Several scholars have identified a gendered pattern that is consistent with the national trend: Immigrant girls tend to outperform boys in educational settings (Brandon, 1991; García-Coll, Szalacha, & Palacios, 2005; Portes & Rumbaut, 2001; Rong & Brown, 2001; Suárez-Orozco & Qin-Hilliard, 2004; Qin-Hilliard, 2003). A number of factors may contribute to this phenomenon. In a variety of settings (for example, for Afro-Caribbean youth in Britain, Canada, and the United States, for North African males in Belgium, for Koreans in Japan, and for Moroccans and Algerians in France), there is evidence that boys suffer higher levels of physical aggression and racism than girls and are at greater risk for academic disengagement than their female counterparts (Crul & Vermeulen, 2003; DeVos, 1980; Ogbu, 1978). Furthermore, some research suggests that compared with their brothers, immigrant girls have many more responsibilities at home and feel a stronger sense of family obligation (Fuligini & Pederson, 2002), which may keep them away from the lures of the street (Olsen, 1997; Qin-Hilliard, 2001; Sarroub, 2001; Valenzuela, 1999; Waters, 1996). In addition, immigrant boys tend to have fewer meaningful relationships with their teachers and perceive their school environments to be less supportive than do their sisters (Suárez-Orozco & Qin-Hilliard, 2004; Way & Chen, 2000).


Academic self-efficacy—the belief that one is competent and in control of one’s learning—can serve to bolster academic engagement and performance. This variable is likely to predict the extent to which a child engages in learning the new language, forges new relationships, and connects with the academic tasks at hand (National Research Council, 2004; Schunk, 1991). In essence, higher academic self-efficacy appears to be instrumental in fostering student learning and relational and academic engagements, which in turn lead to higher academic performance.


MEDIATING INFLUENCES ON ACADEMIC PERFORMANCE: RELATIONAL AND ACADEMIC ENGAGEMENT


Successful adaptations among immigrant students appear to be linked to the quality of relationships they forge in their school settings (Portes & Rumbaut, 2001; Zhou & Bankston, 1998). Indeed, social support in the school has been implicated in the academic adaptation of students, and immigrant students appear to be no exception (Cauce, Felmer, & Primavera, 1982; Dubow, 1991; Levitt, Guacci-Franco, & Levitt, 1994; Wetzel, 1999). Social relations provide a variety of protective functions—a sense of belonging, emotional support, tangible assistance and information, cognitive guidance, and positive feedback (Cobb, 1976; Sarason, Sarason, & Pierce, 1990; Wills, 1985). The literature suggests that relationships in school play a particularly crucial role in promoting socially competent behavior in the classroom and in fostering academic engagement and achievement (Fredricks, Blumenfeld, & Paris, 2004; Furrer & Skinner, 2003; Hill & Madhere, 1996; National Research Council, 2004; Suárez-Orozco, Suárez-Orozco, & Todorova, 2007).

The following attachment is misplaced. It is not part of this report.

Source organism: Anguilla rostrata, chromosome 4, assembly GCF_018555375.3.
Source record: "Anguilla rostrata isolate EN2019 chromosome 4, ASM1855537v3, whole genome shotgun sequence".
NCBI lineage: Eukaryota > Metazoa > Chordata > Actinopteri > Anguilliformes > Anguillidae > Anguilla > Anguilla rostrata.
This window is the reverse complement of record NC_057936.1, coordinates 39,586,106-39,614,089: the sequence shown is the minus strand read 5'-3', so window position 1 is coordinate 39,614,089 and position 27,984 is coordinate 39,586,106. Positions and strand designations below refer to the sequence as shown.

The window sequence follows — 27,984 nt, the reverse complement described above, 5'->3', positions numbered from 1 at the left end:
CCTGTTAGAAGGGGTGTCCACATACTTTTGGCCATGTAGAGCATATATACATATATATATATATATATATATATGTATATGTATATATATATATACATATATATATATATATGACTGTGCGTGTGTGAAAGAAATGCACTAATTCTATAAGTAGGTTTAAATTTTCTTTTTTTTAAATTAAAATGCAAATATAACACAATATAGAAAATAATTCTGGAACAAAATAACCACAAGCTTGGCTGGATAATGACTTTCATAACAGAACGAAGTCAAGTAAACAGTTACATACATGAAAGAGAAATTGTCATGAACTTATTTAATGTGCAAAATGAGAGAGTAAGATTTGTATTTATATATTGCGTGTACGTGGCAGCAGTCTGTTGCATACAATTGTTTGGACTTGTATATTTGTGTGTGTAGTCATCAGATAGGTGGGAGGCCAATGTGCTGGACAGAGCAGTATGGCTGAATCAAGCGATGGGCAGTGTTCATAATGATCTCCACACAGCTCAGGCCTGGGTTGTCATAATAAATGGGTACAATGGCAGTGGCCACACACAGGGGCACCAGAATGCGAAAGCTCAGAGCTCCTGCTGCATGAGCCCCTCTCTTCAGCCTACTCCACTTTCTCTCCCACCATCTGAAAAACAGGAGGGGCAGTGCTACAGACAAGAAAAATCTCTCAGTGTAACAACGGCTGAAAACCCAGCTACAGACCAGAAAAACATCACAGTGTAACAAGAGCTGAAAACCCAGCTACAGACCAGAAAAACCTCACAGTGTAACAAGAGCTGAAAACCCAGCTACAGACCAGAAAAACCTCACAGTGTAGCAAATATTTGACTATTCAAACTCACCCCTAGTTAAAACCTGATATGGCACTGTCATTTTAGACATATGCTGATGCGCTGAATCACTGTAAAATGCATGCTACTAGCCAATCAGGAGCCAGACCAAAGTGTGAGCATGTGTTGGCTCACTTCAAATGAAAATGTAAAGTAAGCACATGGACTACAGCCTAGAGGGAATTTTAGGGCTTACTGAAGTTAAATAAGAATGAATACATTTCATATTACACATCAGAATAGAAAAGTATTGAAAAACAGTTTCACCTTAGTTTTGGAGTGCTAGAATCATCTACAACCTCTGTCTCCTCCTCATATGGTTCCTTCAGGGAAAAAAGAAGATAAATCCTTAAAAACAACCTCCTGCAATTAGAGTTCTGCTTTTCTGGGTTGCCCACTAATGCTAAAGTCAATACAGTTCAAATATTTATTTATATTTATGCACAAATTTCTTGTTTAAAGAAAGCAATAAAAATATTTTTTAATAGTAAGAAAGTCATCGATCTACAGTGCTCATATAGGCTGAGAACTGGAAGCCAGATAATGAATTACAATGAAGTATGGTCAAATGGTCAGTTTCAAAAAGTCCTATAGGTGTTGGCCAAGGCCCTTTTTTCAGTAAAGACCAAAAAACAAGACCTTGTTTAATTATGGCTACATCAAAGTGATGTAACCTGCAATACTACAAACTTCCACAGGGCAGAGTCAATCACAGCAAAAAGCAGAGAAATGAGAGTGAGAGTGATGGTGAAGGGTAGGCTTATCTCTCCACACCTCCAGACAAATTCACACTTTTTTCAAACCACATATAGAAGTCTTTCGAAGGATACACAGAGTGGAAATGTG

Peers provide important emotional sustenance that supports the development of significant psychosocial competencies in youth (Selman, Levitt, & Schultz, 1997). Peers can moderate the effects of school-related violence and provide support and relief from anxiety (Gibson, Gándara, & Koyma, 2004; Hill & Madhere, 1996). Moreover, by valuing certain academic outcomes and by modeling specific academic behaviors, peers establish the “norms” of academic engagement (Berndt, 1999; Ogbu & Herbert, 1998; Steinberg et al., 1996). Peers can tangibly support academic engagement by clarifying readings or lectures, helping one another complete homework assignments, and exchanging information about SATs, helpful tutors, volunteer positions, and other college pathway knowledge (Stanton-Salazar, 2004). But because immigrant youth often attend highly segregated, deep-poverty schools (Orfield, 1998), they may have limited access to networks of knowledgeable peers.


Connections with teachers, counselors, coaches, and other supportive adults in the school are particularly important to the academic and social adaptation of adolescents in general (Hamilton & Darling, 1996; Lynch & Cicchetti, 1997; Pianta, 1999; Rhodes, 2002; Roeser & Eccles, 1998) and appear to be particularly important for immigrant adolescents (Roffman, Suárez-Orozco, & Rhodes, 2003). These youth undergo profound shifts in their sense of self and are struggling to negotiate changing circumstances in relationships with their parents and peers (Rhodes, 2002). Protective relationships with nonparent adults can provide immigrant youth with compensatory attachments, safe contexts for learning new cultural norms and practices, and information that is vital to success in schools (Roffman et al.). Consistent associations also have been found between students’ perceptions of relationships with peers and caring adults at school, and increases in social pursuits, motivation, academic competence and achievement, psychosocial functioning, school attendance, and academic engagement (see Davis, Davis, Smith, & Capa, 2003; Goodenow, 1992; Hamre & Pianta, 2001; Jenkins, 1997; Midgley, Feldlaufer, & Eccles, 1989; Roeser, Eccles, & Sameroff, 1998; Roeser & Eccles, 1998; Reddy, Rhodes, & Mulhall, 2003; Ryan & Grolnick, 1986; Ryan, Stiller, & Lynch, 1994).